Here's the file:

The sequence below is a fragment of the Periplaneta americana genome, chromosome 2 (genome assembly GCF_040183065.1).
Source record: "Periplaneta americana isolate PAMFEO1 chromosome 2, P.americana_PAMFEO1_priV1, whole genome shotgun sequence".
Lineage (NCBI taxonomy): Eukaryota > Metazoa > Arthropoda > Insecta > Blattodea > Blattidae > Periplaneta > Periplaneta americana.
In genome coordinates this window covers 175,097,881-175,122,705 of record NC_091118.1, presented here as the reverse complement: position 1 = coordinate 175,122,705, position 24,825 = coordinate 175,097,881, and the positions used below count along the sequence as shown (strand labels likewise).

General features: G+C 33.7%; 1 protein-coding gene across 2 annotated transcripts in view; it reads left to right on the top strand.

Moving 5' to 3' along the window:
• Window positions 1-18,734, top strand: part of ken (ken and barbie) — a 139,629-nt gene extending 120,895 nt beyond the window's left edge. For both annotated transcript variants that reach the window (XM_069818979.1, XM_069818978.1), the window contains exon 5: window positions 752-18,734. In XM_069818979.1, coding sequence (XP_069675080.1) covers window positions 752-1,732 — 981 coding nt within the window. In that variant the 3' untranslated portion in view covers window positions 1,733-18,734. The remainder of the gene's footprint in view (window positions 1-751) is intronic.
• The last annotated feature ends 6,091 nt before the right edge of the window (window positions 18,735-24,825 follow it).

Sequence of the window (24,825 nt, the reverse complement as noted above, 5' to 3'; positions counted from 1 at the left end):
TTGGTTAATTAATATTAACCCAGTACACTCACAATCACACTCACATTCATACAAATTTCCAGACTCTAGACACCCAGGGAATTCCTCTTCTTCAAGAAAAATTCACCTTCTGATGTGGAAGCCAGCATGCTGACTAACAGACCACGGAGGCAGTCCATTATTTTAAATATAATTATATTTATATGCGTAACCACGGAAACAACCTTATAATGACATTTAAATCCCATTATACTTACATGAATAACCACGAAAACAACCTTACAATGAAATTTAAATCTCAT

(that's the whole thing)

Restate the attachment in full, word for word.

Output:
The sequence below is a fragment of the Periplaneta americana genome, chromosome 2 (genome assembly GCF_040183065.1).
Source record: "Periplaneta americana isolate PAMFEO1 chromosome 2, P.americana_PAMFEO1_priV1, whole genome shotgun sequence".
Lineage (NCBI taxonomy): Eukaryota > Metazoa > Arthropoda > Insecta > Blattodea > Blattidae > Periplaneta > Periplaneta americana.
In genome coordinates this window covers 175,097,881-175,122,705 of record NC_091118.1, presented here as the reverse complement: position 1 = coordinate 175,122,705, position 24,825 = coordinate 175,097,881, and the positions used below count along the sequence as shown (strand labels likewise).

General features: G+C 33.7%; 1 protein-coding gene across 2 annotated transcripts in view; it reads left to right on the top strand.

Moving 5' to 3' along the window:
• Window positions 1-18,734, top strand: part of ken (ken and barbie) — a 139,629-nt gene extending 120,895 nt beyond the window's left edge. For both annotated transcript variants that reach the window (XM_069818979.1, XM_069818978.1), the window contains exon 5: window positions 752-18,734. In XM_069818979.1, coding sequence (XP_069675080.1) covers window positions 752-1,732 — 981 coding nt within the window. In that variant the 3' untranslated portion in view covers window positions 1,733-18,734. The remainder of the gene's footprint in view (window positions 1-751) is intronic.
• The last annotated feature ends 6,091 nt before the right edge of the window (window positions 18,735-24,825 follow it).

Sequence of the window (24,825 nt, the reverse complement as noted above, 5' to 3'; positions counted from 1 at the left end):
TTGGTTAATTAATATTAACCCAGTACACTCACAATCACACTCACATTCATACAAATTTCCAGACTCTAGACACCCAGGGAATTCCTCTTCTTCAAGAAAAATTCACCTTCTGATGTGGAAGCCAGCATGCTGACTAACAGACCACGGAGGCAGTCCATTATTTTAAATATAATTATATTTATATGCGTAACCACGGAAACAACCTTATAATGACATTTAAATCCCATTATACTTACATGAATAACCACGAAAACAACCTTACAATGAAATTTAAATCTCAT